You see the forgiveness right at the start. Jesus walks up to this person with a sin-list as long as your arm and says, ‘Follow me.’ Ie, he forgives Levi his entire past. And he commits himself to forgiving Levi whenever he needs it in the future. Because he knows Levi’s not going to be sinless from then on. And Jesus has the right to forgive sins that should be held against us - because of his death on the cross. Where he took the judgement we deserve for all our sins – past and future - so that we could be forgiven and yet justice was still be done.

So there’s no-one here tonight whom Jesus can’t forgive. The Jesus who died on the cross and rose from the dead and is back in heaven is still saying to you - whoever you are, whatever you’ve done: ‘Follow me. I want you to be in relationship with me, and I’ll take you just as you are.’

And I wonder if you’ve reached the point where you’re prepared to trust that? Trust that you don’t have to work your way back into relationship with God; but that Jesus’ death has paid your way back. That you can be forgiven everything, beginning tonight? That Jesus comes to you wherever you are on the line right now and says, ‘I want you to be in relationship with me, and I’ll take you just as you are.’

Which simply leaves the issue of how we’ll respond.

Some of us might be thinking, ‘Well, I’m not going to respond because quite frankly I don’t even believe there is a God.’ To which the Bible says: yes you do. You know God is there; we all do, because we’re all created in God’s image and created with a conscience which is like a ‘sixth sense’ which picks up spiritual realities. What you’re really saying is, ‘I don’t want God interfering in my life.’ Well that’s where Levi began life; that’s where we all begin life.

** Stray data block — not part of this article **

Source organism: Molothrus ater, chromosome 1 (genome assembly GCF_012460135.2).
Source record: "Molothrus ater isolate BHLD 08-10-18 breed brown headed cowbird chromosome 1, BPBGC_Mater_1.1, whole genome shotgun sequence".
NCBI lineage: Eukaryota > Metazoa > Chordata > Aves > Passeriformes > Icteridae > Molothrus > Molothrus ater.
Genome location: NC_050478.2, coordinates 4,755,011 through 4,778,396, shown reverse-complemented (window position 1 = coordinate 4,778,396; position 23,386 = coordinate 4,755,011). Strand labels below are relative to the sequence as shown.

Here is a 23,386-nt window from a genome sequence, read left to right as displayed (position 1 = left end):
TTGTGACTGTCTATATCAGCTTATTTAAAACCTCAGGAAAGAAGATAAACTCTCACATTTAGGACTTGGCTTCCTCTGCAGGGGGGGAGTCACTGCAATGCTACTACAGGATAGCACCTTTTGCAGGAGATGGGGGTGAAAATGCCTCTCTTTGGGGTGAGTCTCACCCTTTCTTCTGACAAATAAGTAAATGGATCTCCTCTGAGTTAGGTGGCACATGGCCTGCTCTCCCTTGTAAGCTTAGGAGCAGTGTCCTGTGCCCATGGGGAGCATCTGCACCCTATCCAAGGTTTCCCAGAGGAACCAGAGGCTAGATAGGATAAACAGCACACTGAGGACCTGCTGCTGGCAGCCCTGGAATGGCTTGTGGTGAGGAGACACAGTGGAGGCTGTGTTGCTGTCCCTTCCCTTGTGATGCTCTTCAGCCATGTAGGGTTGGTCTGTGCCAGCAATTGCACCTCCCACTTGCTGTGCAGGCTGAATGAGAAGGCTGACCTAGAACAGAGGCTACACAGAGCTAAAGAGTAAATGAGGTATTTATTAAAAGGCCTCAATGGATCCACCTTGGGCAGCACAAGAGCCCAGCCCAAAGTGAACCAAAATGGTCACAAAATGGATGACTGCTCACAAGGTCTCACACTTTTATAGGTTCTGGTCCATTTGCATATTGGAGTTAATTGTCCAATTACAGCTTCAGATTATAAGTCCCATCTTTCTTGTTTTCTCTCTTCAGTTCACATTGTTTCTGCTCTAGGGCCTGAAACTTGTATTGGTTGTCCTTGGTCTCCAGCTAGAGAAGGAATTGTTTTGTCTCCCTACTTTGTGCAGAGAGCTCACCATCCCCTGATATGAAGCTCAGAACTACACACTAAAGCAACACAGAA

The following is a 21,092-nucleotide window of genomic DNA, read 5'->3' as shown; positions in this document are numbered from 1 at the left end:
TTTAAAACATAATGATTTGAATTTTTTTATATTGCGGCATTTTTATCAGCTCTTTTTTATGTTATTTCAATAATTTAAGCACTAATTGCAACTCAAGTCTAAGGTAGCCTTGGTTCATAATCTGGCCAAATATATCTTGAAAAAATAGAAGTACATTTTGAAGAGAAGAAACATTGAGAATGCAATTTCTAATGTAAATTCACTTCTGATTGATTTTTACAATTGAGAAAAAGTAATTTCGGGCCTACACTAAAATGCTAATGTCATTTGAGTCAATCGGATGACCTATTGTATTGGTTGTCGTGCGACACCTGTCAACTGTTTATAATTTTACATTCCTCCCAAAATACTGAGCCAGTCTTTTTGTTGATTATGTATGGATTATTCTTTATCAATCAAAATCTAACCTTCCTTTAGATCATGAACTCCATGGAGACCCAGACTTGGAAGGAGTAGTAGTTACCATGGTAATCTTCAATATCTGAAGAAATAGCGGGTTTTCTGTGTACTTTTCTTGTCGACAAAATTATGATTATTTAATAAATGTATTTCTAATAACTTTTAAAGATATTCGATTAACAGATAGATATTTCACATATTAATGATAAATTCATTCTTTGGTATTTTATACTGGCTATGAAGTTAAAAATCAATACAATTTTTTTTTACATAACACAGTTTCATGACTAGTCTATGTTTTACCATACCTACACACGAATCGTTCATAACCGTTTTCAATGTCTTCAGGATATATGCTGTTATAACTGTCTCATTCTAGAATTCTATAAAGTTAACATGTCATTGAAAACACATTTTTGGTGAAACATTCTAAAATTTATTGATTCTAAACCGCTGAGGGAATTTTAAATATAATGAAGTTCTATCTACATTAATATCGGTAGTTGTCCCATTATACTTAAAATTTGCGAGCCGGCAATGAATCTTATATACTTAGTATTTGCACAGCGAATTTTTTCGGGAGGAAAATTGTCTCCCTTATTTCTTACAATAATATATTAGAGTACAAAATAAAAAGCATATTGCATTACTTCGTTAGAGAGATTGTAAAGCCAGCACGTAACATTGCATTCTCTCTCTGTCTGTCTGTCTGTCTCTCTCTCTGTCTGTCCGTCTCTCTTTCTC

Others of us may be thinking, ‘I can’t respond because I don’t know enough. I know God’s there, I basically know all this is true, but I don’t know enough about Jesus and forgiveness and how my life would need to change.’ Well, you may be right, which is why, as I said at the start, this is like a ‘shop window’ for Christianity Explored. If you don’t know enough, the way ahead is to find out more. And we’d love to have you join us in Christianity Explored.

But it may be you do know enough. And your problem is that coming back into relationship with God just looks impossible. Just look back to the beginning of this incident, v27:

27After this, Jesus went out and saw a tax collector by the name of Levi sitting at his tax booth. "Follow me," Jesus said to him…" (v27)

I mean, that is just an absolute and total claim on our lives. Jesus is saying,, ‘Follow me. From now on, I am your leader (or Lord to use the Bible word). From now on, you live to serve me, to please me.’

28and Levi got up, left everything [you can imagine the bank notes just blowing away off the desk - goodbye old life] and followed him [hello new]. (v28)

Being a Christian means letting Jesus have the final say over every area of your life. It means letting Jesus be God – which is, after all, who he is. And that means giving up some things. Levi had to give up stealing among other things. You may have to give up a longstanding refusal to forgive someone; you will have to give up being popular by just going along with everyone; you may have to give up a relationship – or at least the way you’re currently conducting it. It means real, hard, specific giving up of some things.

But it also means giving over every part of your life to Jesus. It means learning to play sport in a way that pleases him, learning to work, to handle your money, to make career choices, to drive your car - to do everything in a way that’s in line with his will.